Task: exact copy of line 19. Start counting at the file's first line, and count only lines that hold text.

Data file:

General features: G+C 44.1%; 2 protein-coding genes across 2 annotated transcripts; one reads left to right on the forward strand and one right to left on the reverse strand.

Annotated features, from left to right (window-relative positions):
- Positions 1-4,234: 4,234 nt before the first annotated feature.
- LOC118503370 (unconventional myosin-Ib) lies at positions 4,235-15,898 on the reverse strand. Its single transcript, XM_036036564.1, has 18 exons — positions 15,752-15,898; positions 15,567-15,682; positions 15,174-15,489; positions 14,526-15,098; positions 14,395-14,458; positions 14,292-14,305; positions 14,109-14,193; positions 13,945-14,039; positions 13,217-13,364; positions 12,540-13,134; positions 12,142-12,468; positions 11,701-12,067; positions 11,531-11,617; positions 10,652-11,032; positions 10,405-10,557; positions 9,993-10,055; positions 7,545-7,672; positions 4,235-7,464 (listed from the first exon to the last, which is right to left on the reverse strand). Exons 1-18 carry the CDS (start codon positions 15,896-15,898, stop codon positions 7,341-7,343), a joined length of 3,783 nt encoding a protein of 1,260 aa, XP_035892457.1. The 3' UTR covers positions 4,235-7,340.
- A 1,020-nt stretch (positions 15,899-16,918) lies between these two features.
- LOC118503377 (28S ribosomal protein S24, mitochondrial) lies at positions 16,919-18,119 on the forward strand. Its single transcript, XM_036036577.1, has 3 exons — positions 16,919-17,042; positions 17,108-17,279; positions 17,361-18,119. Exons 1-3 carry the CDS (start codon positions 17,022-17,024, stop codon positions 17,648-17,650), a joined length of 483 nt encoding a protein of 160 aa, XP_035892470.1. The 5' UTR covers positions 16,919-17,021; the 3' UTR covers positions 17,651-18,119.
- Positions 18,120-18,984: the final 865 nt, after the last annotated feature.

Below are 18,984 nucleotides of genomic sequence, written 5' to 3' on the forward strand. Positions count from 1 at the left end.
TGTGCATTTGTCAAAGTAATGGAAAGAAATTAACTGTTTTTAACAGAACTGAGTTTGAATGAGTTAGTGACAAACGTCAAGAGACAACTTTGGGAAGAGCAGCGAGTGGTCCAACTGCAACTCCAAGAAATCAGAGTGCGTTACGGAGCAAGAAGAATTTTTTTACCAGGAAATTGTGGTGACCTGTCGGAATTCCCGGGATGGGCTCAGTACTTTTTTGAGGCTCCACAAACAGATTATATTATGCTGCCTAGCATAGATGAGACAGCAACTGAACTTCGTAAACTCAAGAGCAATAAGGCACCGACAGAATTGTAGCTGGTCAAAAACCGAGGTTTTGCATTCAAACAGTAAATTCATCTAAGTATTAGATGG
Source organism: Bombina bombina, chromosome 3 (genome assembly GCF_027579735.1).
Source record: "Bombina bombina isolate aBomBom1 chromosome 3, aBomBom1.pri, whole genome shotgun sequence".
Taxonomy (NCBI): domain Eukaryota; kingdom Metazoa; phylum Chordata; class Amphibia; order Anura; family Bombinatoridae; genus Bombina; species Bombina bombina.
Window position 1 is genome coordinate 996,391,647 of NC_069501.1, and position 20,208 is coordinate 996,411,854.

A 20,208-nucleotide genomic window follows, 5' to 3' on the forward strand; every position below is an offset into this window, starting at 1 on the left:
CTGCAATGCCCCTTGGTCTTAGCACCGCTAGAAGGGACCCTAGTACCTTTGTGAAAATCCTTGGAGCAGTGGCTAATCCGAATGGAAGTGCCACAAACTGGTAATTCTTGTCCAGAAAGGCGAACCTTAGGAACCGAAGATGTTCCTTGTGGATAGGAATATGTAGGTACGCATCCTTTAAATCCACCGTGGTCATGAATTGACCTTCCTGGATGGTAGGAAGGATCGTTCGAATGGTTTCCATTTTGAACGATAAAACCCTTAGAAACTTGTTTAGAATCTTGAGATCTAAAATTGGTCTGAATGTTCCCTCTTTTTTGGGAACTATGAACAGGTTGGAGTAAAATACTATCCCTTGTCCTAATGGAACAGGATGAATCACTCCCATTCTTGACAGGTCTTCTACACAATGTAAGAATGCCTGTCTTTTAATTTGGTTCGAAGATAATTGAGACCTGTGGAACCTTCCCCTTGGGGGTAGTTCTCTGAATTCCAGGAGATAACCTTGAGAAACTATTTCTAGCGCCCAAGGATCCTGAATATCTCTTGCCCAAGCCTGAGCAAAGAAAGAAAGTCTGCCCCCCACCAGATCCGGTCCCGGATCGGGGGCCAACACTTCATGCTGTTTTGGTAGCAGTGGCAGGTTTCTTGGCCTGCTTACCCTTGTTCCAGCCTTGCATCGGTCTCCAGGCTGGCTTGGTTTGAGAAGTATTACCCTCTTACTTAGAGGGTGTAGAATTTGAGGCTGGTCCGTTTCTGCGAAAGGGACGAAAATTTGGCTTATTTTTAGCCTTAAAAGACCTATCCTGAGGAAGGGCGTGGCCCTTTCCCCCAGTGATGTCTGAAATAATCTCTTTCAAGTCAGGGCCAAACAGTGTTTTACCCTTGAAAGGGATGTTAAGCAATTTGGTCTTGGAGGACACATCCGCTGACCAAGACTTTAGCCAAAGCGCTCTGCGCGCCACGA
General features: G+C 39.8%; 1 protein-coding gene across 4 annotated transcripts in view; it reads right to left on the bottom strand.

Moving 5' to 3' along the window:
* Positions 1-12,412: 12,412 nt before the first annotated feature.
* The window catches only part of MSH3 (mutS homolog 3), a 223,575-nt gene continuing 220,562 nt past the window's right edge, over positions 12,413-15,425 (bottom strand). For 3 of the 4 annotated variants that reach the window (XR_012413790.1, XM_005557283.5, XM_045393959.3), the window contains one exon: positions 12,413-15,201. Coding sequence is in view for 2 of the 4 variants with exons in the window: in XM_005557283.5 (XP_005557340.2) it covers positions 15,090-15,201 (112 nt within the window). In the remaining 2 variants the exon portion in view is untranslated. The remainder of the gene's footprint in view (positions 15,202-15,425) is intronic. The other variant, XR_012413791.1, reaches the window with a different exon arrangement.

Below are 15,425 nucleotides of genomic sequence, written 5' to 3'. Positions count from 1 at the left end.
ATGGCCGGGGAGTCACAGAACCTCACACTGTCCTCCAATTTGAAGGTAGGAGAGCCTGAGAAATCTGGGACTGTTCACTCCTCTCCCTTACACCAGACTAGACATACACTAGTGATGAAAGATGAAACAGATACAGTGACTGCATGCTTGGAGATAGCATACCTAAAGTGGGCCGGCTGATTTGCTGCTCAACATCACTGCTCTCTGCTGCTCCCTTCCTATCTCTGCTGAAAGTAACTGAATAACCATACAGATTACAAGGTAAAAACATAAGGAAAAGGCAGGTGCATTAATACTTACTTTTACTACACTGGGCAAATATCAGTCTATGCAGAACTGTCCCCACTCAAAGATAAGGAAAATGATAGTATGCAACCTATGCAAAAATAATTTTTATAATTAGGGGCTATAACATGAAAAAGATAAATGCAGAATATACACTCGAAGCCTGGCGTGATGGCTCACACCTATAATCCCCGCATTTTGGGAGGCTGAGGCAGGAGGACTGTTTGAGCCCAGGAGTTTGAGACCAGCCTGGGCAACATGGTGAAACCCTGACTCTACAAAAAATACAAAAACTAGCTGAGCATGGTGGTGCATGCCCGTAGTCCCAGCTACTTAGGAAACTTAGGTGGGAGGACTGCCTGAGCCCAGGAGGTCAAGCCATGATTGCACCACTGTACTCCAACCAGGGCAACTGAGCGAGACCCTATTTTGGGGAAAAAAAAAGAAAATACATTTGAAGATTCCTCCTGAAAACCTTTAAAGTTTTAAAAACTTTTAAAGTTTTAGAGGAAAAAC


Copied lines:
* The window catches only part of MSH3 (mutS homolog 3), a 223,575-nt gene continuing 220,562 nt past the window's right edge, over positions 12,413-15,425 (bottom strand). For 3 of the 4 annotated variants that reach the window (XR_012413790.1, XM_005557283.5, XM_045393959.3), the window contains one exon: positions 12,413-15,201. Coding sequence is in view for 2 of the 4 variants with exons in the window: in XM_005557283.5 (XP_005557340.2) it covers positions 15,090-15,201 (112 nt within the window). In the remaining 2 variants the exon portion in view is untranslated. The remainder of the gene's footprint in view (positions 15,202-15,425) is intronic. The other variant, XR_012413791.1, reaches the window with a different exon arrangement.